“It wouldn’t be possible without all our presenter,” she said, listing a number of the presenters and programs during the week-long camp.
These included presentations on wildfires, noxious weeds, fire extinguishers, loons, beavers, wetlands, aquatic insects, wolverines, the importance of thinning trees, planting trees, fire prevention, wild flowers, watersheds and water quality. She also said there are a number of night classes including birdhouse building, nature art, geocaching, fly tying, emergency shelters, day packs and track casting.
“The kids learn a lot about camp life, like carrying firewood, doing the dishes and cleaning,” she added.
In addition to hearing a report from Lili Hilderbrand, the student representative to the board, reports were given by the principals, superintendent and business manager.
Principal Sarmiento said the district recently completed its secondary accreditation.
“We received the accreditation and are now good for five more years,” she said.
She also reported that she had met with some of the district’s Running Start partners and it looked like the high school will be able to offer more college classes than ever before. And at least one four-year college, Central Washington University, is looking at making two-year Associate of Arts degrees available, while other colleges are resistant to doing so.
“If all goes well we will be on track to offer AA degrees within the next four years,” she said.
“Is that something that we should be legislating for?” asked DeVon.
“If colleges don’t them accept as transfer credits then I think that’s what you should do,” replied Sarmiento. “It looks like it might not be as difficult as we once thought.”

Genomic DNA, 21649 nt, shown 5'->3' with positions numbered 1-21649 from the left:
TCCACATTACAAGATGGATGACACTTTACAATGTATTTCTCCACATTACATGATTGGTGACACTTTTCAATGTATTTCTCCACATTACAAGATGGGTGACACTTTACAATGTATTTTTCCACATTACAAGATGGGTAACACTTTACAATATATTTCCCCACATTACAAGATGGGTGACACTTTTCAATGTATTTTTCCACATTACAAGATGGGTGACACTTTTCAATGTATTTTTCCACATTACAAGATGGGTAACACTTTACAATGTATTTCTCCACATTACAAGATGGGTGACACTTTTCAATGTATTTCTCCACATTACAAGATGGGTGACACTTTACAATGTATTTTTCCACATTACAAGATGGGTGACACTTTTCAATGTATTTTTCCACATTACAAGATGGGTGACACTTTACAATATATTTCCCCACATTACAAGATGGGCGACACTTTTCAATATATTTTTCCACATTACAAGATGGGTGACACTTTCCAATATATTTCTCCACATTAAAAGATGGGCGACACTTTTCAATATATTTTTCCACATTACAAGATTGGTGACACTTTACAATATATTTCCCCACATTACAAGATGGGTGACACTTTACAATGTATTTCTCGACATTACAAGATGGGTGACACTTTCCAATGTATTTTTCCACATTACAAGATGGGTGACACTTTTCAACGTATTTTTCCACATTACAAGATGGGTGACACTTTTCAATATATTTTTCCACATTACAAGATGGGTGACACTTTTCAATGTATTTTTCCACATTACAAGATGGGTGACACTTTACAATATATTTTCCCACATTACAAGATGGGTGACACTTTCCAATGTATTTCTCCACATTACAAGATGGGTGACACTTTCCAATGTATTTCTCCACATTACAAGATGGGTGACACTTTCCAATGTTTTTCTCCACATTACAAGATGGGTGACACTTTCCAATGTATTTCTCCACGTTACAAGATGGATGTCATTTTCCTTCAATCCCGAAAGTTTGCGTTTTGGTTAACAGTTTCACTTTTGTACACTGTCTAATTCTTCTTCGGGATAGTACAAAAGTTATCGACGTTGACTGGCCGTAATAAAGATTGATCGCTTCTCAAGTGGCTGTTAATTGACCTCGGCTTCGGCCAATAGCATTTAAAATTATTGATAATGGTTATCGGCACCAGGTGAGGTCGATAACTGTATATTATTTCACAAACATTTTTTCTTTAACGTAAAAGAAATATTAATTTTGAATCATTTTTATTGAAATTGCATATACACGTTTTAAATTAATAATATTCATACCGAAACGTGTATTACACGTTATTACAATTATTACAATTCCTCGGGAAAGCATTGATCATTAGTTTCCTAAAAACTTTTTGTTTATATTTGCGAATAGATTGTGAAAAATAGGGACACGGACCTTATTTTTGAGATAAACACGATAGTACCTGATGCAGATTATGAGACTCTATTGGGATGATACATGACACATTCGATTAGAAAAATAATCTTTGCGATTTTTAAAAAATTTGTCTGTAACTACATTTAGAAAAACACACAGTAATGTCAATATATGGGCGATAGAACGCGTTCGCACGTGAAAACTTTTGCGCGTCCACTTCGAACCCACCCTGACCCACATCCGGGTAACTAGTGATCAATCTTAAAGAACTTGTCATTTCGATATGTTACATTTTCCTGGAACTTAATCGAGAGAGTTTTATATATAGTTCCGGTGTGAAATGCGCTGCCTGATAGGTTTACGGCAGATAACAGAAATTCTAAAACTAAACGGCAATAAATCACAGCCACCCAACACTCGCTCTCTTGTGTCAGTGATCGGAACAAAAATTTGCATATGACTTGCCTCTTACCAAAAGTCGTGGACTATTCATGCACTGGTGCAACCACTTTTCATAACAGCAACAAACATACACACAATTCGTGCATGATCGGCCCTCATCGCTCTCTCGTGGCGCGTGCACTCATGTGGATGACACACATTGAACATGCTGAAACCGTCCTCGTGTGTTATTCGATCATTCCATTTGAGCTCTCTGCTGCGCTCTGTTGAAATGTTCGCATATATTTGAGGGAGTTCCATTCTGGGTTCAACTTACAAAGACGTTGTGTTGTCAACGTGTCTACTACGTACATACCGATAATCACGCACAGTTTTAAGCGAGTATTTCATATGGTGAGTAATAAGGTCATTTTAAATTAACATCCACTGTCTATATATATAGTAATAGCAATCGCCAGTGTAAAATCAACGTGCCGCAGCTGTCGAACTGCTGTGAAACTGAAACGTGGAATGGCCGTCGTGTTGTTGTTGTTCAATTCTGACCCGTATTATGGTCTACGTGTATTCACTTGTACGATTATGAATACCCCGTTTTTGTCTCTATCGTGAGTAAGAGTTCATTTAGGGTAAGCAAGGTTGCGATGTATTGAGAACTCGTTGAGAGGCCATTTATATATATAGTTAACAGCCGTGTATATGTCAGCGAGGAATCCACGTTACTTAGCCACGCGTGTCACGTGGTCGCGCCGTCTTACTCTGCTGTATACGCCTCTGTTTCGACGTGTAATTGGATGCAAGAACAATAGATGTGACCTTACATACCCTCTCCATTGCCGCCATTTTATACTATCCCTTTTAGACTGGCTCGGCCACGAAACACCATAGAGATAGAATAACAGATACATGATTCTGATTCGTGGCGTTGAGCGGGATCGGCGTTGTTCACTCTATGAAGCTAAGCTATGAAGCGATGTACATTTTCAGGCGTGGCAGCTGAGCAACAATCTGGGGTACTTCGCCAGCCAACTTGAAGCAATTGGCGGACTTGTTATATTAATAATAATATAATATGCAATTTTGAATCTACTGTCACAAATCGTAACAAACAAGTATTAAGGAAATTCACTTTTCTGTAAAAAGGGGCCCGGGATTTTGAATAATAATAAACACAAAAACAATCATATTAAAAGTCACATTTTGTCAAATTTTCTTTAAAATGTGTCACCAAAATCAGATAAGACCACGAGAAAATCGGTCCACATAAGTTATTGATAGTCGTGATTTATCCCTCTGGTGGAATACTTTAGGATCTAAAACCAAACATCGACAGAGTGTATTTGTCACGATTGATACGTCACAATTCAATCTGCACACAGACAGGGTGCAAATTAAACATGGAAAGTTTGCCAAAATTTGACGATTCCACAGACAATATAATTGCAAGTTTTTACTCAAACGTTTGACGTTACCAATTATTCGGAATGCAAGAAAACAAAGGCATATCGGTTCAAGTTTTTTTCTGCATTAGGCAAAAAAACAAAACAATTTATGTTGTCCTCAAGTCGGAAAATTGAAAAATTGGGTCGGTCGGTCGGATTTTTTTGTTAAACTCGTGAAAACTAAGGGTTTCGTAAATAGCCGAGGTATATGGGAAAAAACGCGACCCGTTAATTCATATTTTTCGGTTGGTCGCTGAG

Sarmiento also presented a slide showing a graph comparing the different school districts in the county and the number of graduates who go on to two and four-year degrees. With the exception of the Methow Valley School District, a higher percentage of Oroville graduates continue on to post secondary education up and down the valley, according to the state statistics.
“We always hear rumblings that Oroville kids are not going on to college and I know that’s not true,” said Sarmiento. “This is a positive, it doesn’t matter if we are the biggest or smallest district, Oroville is the highest up and down the (Okanogan) valley.”
She added that she would like to see the number even higher, but asked the board to keep in mind the data did not include the many kids who go into the military or seek education in a trade, like through a lineman or mechanics school.
“Lots of our kids attend post secondary schools, but they’re not necessarily two- or four-year colleges,” she said.
“We also need to follow the kids, to track and see if they finish their two- or four-year degree, or if they quit and get a job early because some students just get offers they can’t refuse.
Supt. Quick reported that the district would be opening bids on the remodel the bathrooms at the elementary school at a special board meeting on Tuesday, June 3.
School Director Brad Scott emphasized his desire to try and hire a local contractor to do the work and put the dollars back into the community.
Quick assured the board that the bid package had been advertized locally and felt that the district would be getting some interest from local contractors.
Under “New Business” the board voted on several items on the agenda, including approving the rehire list – hiring teachers for the upcoming school year. Several people were in the audience that wanted to discuss the fact that Frazier was not on the list.
“This meeting is for the hire list; not the non-hire list. It would be illegal to discuss… it would be a violation of the employee’s rights,” said DeVon, who suggested those present attend the next meeting of the board on June 23.
While DeVon was making the comment the sound of people outside shouting “Frazier, Frazier, Frazier” could be heard.
Business Manager Shay Shaw reported on several expenses, as well as the forecast the school would be receiving $80,000 to $100,000 in energy incentives from the BPA for the improvements in the HV/AC system at the high school.
She also reported that the district’s enrollment was continuing its downward slide.
“As of the May 1st count we probably dropped five or six kids,” she said.